Rodney Anderson's saga, departure, playing out on several levels

Kyle Phillips / The Transcript

OU's Rodney Anderson takes a hit as he runs with the ball during the Sooners' game against UCLA, Saturday, Sept. 8, 2018, at Oklahoma Memorial Stadium.

NORMAN, Okla. — Maybe the loss can just be absorbed, right? Maybe Oklahoma, which might be the nation’s best team two games into the season, can just keep going.

Rodney Anderson ran for more than 1,100 yards last season and caught for almost 300, yet there’s no debating the Sooners’ depth at the position, nor the fact there was a time not so long ago Anderson’s being the best of the group wasn’t quite clear.

Only last year, entering the season’s seventh game, at Kansas State, Trey Sermon had run for 469 yards, Abdul Adams for 372 — on just 35 carries; too bad he's gone, right? — and even Marcelias Sutton (118) and Baker Mayfield (101) had galloped for more yardage than Anderson’s paltry 82.

Nevertheless, 19 carries for 147 yards against the Wildcats made Anderson the man and he’d been the man ever since, until suffering a knee injury against UCLA Saturday that only confirms his being the unluckiest college football player on earth.

Thus, here we are and Anderson’s saga runs deep. And, given what Lincoln Riley had to say at his weekly press luncheon Monday, that saga is rolling on three very different levels, all of which should matter to Sooner fans, one of which is entirely personal to Anderson and two of which will prove consequential toward OU’s ultimate fortunes, one taking place on the field and one taking place intangibly.

Riley opened the door on a story that may seem utterly obvious in retrospect, yet hit like a wallop the moment he said it.

Riley believes Anderson will return to football, even better than ever, yet where will that be?

“He’ll probably have a decision to make if it’s going to be at this level or the next level,” he said. “That will be an interesting one, but one that certainly doesn’t have to be made now.”


First, the question was about this season. Then, it became coming back next season. And here's Riley saying sure, but maybe not here but the NFL, via the route of Sam Bradford and Jermaine Gresham, who years ago decided were they to get hurt again, they'd be collecting checks when it happened.

That’s one level, is Anderson finished here?

Another is the one that began to be talked about before halftime.

Can the Sooners replace Anderson’s production? How big a loss is it? OU still has a lot of running backs, right?

Yeah, but maybe it won’t be so easy.

“He might have been the best player in the country last year,” Riley said, “the second half of the season.”

Hard to replace a guy like that.

The third level is almost hidden.

It’s about leadership.

You figure the quarterback’s the primary leader on most teams. If not the quarterback, maybe a senior who’s played a lot of football, who’s earned all the respect and can tell a teammate to get back to work with only a glance.

Well, more than anybody else, Riley also let slip Monday, Anderson has been that guy, too.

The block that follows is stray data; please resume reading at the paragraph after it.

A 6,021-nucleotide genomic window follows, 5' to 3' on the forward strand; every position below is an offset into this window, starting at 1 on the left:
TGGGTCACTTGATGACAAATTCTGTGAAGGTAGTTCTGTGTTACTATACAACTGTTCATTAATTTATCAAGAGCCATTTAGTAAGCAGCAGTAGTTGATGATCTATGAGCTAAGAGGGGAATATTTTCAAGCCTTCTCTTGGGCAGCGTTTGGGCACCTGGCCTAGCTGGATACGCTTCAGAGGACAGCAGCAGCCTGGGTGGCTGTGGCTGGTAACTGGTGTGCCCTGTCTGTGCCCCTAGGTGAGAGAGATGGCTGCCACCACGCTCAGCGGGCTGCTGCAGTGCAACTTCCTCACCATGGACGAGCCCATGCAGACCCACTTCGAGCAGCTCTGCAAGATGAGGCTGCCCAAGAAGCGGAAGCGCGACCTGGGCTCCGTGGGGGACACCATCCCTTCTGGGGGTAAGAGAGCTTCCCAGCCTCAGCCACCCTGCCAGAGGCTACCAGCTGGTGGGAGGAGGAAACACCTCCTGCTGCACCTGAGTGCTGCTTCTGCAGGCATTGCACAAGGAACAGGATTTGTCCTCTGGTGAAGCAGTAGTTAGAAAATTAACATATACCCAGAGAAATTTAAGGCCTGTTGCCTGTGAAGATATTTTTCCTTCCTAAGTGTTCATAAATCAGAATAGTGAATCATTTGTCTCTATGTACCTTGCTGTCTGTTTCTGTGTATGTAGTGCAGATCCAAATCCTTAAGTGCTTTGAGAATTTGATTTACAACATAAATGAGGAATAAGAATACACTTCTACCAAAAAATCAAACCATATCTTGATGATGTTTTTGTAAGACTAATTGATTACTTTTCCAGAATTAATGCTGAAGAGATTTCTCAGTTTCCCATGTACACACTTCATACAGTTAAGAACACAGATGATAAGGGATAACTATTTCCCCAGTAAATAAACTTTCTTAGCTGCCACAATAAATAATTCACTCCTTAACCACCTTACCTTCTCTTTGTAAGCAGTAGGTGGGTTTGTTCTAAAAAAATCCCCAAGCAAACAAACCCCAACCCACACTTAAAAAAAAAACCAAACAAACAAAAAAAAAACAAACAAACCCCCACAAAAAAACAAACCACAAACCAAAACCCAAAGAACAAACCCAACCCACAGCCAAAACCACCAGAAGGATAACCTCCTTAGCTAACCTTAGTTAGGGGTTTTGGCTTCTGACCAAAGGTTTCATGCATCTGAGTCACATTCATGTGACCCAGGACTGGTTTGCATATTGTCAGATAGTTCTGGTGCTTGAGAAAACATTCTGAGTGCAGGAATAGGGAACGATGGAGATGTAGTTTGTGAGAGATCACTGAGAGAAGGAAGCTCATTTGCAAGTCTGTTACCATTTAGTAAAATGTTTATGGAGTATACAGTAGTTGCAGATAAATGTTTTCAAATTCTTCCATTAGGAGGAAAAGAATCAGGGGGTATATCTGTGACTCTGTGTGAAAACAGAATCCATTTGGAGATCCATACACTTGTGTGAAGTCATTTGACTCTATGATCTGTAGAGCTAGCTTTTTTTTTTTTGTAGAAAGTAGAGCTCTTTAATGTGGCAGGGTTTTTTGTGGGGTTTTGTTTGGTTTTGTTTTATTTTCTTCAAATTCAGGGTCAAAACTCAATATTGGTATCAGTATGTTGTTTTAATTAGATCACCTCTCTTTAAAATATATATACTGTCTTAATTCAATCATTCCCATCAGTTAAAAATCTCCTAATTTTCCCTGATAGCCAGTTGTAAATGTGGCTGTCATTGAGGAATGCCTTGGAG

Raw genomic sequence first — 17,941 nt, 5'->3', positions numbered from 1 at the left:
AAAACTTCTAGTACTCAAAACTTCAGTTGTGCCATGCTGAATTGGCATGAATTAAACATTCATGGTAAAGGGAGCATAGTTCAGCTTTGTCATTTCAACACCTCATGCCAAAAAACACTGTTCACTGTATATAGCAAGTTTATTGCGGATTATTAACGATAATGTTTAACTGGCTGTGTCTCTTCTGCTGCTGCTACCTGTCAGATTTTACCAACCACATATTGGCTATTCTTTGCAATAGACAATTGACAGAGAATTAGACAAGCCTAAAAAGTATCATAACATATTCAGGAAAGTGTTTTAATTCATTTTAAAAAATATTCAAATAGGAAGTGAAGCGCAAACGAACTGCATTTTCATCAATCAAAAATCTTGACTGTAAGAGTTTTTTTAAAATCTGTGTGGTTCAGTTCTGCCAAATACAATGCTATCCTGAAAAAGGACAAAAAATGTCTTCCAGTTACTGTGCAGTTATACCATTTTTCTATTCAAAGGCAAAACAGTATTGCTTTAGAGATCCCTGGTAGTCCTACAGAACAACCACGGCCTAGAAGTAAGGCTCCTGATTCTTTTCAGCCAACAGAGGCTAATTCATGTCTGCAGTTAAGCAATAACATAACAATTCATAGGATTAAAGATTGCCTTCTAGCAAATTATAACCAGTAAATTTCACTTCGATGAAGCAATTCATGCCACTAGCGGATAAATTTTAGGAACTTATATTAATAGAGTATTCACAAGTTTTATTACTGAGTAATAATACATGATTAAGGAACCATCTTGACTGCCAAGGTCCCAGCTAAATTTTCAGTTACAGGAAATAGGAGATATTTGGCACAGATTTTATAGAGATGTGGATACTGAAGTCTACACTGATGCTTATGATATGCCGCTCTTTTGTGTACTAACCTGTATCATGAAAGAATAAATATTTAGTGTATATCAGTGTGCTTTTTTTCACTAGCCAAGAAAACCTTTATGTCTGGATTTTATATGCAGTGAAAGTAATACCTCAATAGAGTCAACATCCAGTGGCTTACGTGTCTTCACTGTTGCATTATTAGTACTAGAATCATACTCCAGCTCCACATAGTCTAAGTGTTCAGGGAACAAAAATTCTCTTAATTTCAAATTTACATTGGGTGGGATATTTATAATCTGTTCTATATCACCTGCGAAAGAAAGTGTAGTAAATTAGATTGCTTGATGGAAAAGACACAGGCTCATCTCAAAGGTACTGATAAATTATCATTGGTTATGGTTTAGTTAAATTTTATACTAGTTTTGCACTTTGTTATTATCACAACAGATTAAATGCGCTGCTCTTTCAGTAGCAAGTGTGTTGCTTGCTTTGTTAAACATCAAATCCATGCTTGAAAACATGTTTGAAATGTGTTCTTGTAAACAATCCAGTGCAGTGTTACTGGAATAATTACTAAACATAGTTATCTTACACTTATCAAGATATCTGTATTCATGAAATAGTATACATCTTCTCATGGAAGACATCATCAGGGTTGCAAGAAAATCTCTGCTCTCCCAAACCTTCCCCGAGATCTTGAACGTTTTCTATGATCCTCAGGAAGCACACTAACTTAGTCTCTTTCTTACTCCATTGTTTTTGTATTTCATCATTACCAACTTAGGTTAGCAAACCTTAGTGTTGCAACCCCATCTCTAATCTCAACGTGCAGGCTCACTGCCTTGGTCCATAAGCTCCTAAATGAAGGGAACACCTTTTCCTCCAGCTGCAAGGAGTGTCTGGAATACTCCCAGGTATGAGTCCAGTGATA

The coach was ticking off Anderson’s attributes when he said, “… team leader; probably, you know, the biggest individual team leader on the entire team.”

We knew he was a leader, but did we know he was that leader?

There it is.

Anderson’s return to football is not that simple. The race to replace his production may be simple, yet even a terrific committee will be hard pressed to duplicate the guy who arguably became the nation’s best player the second half of last season. Meanwhile, leadership may be hard to track, unless it isn't, the lack of it being so clear.

On that, Riley pushed back.

“It’s not like the NFL, where we cut a guy or traded a guy … He’s still here, he’s still alive, he’ s going to be around our guys a bunch, he’s going to be around our team, he’ll travel with us,” he said. “The only thing he won’t do is run out on the field with them … I know he will still have a large impact on this team.”

It won’t be the same.

It can't be the same when the guy you looked toward for direction isn’t out there on the field with you.

And while the Sooners are believed long on leadership, a new dynamic must still take hold given Anderson’s departure.

It’s bound to be different and it matters.

Where production’s concerned, OU has the horses, yet none of them are Anderson’s clone, physically nor intangibly.

What we know is whatever happened last season that allowed him to take off, something happened. Something clicked. Something made him the guy.

Will that happen now for Sermon or Sutton, for T.J. Pledger or Kennedy Brooks? Does it mean Kyler Murray will have to play more like Cam Newton than Baker Mayfield?

Also, being days away from playing a team beat you last season, this time in Ames, not Norman, may not be the optimal time to come to terms with such a loss.

Finally, have we seen the last of Anderson in crimson and cream? It’s hard to believe we haven’t.

His luck has been so bad, it may not be even what he stands to gain with one more big season, but about the possibility of risking all possible suitors should he lose a fourth season to injury.

It’s not worth it.

He's likely played his last college game.

Anderson walked off the field under his own power. He returned, sans uniform, heavily braced, yet hardly limping.

How can somebody so injury prone be so indestructible, too?

Perhaps ours is not to wonder why.

There’s no fair in football.

Not for Rodney Anderson.